Thursday, May 28, 2015

Ask the Administrator: Should I Participate?

A returning correspondent writes:

I'm a faculty member at a not-particularly-prestigious university with ambitions / pretensions as a research institution. Management has recently proclaimed a series of new strategic goals, all of which sound to me like so many meaningless management platitudes. Well, to address the strategic goal of "developing national culture, civic engagement and international cooperation," some of my colleagues, apparently responding to incentives, have put together a proposal for an "Institute of International Public Cooperation"  

The stated goals of this would-be institute consist of further platitudes. They want to liaise with stakeholders, further global justice, enhance research quality and, most tellingly, "attract external funding."  Their short term goals include things like "identifying potential partners," "establishing a working party," and "discussing the proposal" with various administrative bigwigs. They also want to "foster innovative linkages both globally and locally." Well, you get the idea.

As a scholar with no administrative ambitions, my gut instinct is to ignore the whole thing as a waste of time. But what does this initiative look like from an administrator's point of view? I want to appear a team player, and I actually do want to do my fair share of administrative work. Do you think it's worthwhile to ... well, put my name down? to attend a couple meetings I feel confident will be a waste of time, but should I look in a few times just in case they're not? Much of my institution's managerial language strikes me as a secret code that I haven't learned: what do you rate the chances of finding meaningful content hidden beneath the jargon? Have I become cynical about management-speak before my time? And, even assuming my skepticism is justified, how do you think administrators value participation in this sort of thing?

I’ll start by acknowledging that context matters.  That refers both to the institution as a whole and to the personalities involved.  And I’ll lodge my usual complaint against the verb “liaise.”  

That said, a few thoughts.

Yes, administration comes with its own jargon.  (So does teaching, for that matter.)  Buzzwords can signify a lack of “there” there, or they can simply be convenient shorthand.  Frequently they’re references to original sources, such as accreditation requirements or findings from past reports.  Sometimes they’re necessary for funding purposes, as when a grant funder requires the use of certain terms.  As jargon goes, “identifying potential partners” doesn’t strike me as all that bad.  I’ve seen much worse.  I wouldn’t let some stilted or non-intuitive language scare you off.  If anything, learning the ways that your local administration uses those terms can be empowering, whether on offense (getting what you want) or on defense (figuring out just what, exactly, they’re talking about).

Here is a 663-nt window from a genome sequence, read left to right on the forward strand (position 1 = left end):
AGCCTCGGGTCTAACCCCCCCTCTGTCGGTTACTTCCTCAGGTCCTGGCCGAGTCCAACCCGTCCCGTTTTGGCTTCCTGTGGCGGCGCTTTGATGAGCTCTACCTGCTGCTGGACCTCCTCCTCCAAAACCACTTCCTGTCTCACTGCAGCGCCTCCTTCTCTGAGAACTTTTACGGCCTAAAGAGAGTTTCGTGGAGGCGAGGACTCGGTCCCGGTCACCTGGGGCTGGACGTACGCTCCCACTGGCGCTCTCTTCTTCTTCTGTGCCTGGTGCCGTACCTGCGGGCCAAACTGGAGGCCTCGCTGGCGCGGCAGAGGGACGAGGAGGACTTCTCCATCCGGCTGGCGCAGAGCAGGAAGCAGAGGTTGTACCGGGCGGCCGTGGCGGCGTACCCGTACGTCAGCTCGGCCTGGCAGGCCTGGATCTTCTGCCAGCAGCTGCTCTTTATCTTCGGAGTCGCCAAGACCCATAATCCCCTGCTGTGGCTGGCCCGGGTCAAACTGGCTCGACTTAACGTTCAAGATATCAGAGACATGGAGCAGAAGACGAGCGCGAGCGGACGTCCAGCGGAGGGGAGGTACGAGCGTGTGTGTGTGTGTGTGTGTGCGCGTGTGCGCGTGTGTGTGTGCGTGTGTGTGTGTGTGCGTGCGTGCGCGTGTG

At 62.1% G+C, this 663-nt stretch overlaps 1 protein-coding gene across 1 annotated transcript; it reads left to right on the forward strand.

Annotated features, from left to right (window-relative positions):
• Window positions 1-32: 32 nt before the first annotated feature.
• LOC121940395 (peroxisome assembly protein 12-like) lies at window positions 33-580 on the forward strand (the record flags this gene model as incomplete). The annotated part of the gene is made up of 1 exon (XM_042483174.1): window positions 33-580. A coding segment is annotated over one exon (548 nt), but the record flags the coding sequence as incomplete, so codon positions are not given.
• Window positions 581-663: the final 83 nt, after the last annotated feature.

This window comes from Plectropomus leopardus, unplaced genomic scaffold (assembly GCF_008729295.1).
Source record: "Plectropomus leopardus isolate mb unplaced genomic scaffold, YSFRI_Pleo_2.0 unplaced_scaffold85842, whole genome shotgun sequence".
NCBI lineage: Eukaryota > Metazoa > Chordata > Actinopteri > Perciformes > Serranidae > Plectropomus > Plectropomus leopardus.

As with any new language, immersion is the fastest way to learn it.

As a general rule, administrators are favorably disposed towards projects that generate income and/or constructive external relationships.  If the ‘center’ is able to attract grant funding, or to partner with some external groups that your college sees as valuable, then the folks who run the center will win favor.  It’s easy to read that cynically, but there’s a rationality to it.  Internal discretionary money is chronically short, and getting shorter; someone who taps into significant external sources to take care of, say, travel and professional development leaves more of the internal money for everyone else.  That seems worth rewarding.

I’ll also note that succession planning is often a real issue in administration, so the better managers try to develop deep benches.  Stepping up and trying your hand at some level of management shows initiative, and gives you a track record.  If it turns out that you have an aptitude and a taste for it -- don’t laugh, it could happen -- you’ve put yourself in a position where you’ll have more career options.  In the economic climate of today’s higher education, having more options is not a bad thing.

On the other side, if your co-leaders are just awful or the project strikes you as clearly doomed, then the only reasonable thing to do would be to steer clear.  Context matters.

In my experience, many of the best academic administrators never intended to be administrators at all.  They started as faculty, and moved into administration because they cared about creating and sustaining an environment in which education could be done right.  Motivation matters.  Initial skepticism is entirely reasonable.

Whether this particular one makes sense for you personally is your call, but I’d suggest taking the opportunity seriously.  It may open doors.  If it doesn’t, how much have you lost, really?

Good luck!  Wise and worldly readers, what would you suggest?

Have a question?  Ask the Administrator at deandad (at) gmail (dot) com.